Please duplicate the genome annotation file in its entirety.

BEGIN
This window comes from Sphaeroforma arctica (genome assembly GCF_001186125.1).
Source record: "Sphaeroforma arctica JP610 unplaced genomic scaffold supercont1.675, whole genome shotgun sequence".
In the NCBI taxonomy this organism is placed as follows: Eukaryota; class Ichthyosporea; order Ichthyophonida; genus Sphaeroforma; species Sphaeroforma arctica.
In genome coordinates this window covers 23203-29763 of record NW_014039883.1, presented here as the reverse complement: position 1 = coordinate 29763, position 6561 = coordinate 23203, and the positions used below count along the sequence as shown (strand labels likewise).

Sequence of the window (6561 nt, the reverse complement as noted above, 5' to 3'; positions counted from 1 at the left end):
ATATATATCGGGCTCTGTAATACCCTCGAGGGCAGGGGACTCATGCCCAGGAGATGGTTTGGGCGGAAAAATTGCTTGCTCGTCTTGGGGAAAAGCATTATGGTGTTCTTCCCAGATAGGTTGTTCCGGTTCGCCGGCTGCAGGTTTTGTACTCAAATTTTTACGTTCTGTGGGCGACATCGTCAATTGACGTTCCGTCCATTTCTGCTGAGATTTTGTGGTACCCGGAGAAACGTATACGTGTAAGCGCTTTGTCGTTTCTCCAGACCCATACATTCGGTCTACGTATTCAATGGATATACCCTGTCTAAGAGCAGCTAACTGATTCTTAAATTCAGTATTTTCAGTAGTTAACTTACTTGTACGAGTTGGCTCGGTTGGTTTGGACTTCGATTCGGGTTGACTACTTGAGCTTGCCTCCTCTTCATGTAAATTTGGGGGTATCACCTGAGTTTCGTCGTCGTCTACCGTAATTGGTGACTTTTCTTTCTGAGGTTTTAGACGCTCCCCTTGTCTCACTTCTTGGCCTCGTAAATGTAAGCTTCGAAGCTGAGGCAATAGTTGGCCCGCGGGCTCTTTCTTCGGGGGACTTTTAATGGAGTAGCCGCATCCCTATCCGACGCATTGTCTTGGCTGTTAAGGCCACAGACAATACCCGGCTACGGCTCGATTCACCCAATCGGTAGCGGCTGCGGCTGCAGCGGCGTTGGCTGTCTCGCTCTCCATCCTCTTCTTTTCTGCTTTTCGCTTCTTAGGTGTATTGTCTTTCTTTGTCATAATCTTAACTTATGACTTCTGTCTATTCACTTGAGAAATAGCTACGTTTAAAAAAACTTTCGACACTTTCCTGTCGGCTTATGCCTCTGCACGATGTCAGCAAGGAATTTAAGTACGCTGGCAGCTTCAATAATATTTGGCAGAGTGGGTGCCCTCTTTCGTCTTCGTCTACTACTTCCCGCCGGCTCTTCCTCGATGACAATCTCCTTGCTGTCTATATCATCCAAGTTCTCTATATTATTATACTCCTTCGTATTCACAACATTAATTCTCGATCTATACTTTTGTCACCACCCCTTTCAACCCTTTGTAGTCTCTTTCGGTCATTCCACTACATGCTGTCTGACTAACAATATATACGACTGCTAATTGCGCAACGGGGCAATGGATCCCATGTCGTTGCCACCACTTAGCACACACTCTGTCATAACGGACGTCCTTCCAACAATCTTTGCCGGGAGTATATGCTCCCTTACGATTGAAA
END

This window comes from Sphaeroforma arctica (genome assembly GCF_001186125.1).
Source record: "Sphaeroforma arctica JP610 unplaced genomic scaffold supercont1.675, whole genome shotgun sequence".
In the NCBI taxonomy this organism is placed as follows: Eukaryota; class Ichthyosporea; order Ichthyophonida; genus Sphaeroforma; species Sphaeroforma arctica.
In genome coordinates this window covers 23203-29763 of record NW_014039883.1, presented here as the reverse complement: position 1 = coordinate 29763, position 6561 = coordinate 23203, and the positions used below count along the sequence as shown (strand labels likewise).

Sequence of the window (6561 nt, the reverse complement as noted above, 5' to 3'; positions counted from 1 at the left end):
ATATATATCGGGCTCTGTAATACCCTCGAGGGCAGGGGACTCATGCCCAGGAGATGGTTTGGGCGGAAAAATTGCTTGCTCGTCTTGGGGAAAAGCATTATGGTGTTCTTCCCAGATAGGTTGTTCCGGTTCGCCGGCTGCAGGTTTTGTACTCAAATTTTTACGTTCTGTGGGCGACATCGTCAATTGACGTTCCGTCCATTTCTGCTGAGATTTTGTGGTACCCGGAGAAACGTATACGTGTAAGCGCTTTGTCGTTTCTCCAGACCCATACATTCGGTCTACGTATTCAATGGATATACCCTGTCTAAGAGCAGCTAACTGATTCTTAAATTCAGTATTTTCAGTAGTTAACTTACTTGTACGAGTTGGCTCGGTTGGTTTGGACTTCGATTCGGGTTGACTACTTGAGCTTGCCTCCTCTTCATGTAAATTTGGGGGTATCACCTGAGTTTCGTCGTCGTCTACCGTAATTGGTGACTTTTCTTTCTGAGGTTTTAGACGCTCCCCTTGTCTCACTTCTTGGCCTCGTAAATGTAAGCTTCGAAGCTGAGGCAATAGTTGGCCCGCGGGCTCTTTCTTCGGGGGACTTTTAATGGAGTAGCCGCATCCCTATCCGACGCATTGTCTTGGCTGTTAAGGCCACAGACAATACCCGGCTACGGCTCGATTCACCCAATCGGTAGCGGCTGCGGCTGCAGCGGCGTTGGCTGTCTCGCTCTCCATCCTCTTCTTTTCTGCTTTTCGCTTCTTAGGTGTATTGTCTTTCTTTGTCATAATCTTAACTTATGACTTCTGTCTATTCACTTGAGAAATAGCTACGTTTAAAAAAACTTTCGACACTTTCCTGTCGGCTTATGCCTCTGCACGATGTCAGCAAGGAATTTAAGTACGCTGGCAGCTTCAATAATATTTGGCAGAGTGGGTGCCCTCTTTCGTCTTCGTCTACTACTTCCCGCCGGCTCTTCCTCGATGACAATCTCCTTGCTGTCTATATCATCCAAGTTCTCTATATTATTATACTCCTTCGTATTCACAACATTAATTCTCGATCTATACTTTTGTCACCACCCCTTTCAACCCTTTGTAGTCTCTTTCGGTCATTCCACTACATGCTGTCTGACTAACAATATATACGACTGCTAATTGCGCAACGGGGCAATGGATCCCATGTCGTTGCCACCACTTAGCACACACTCTGTCATAACGGACGTCCTTCCAACAATCTTTGCCGGGAGTATATGCTCCCTTACGATTGAAA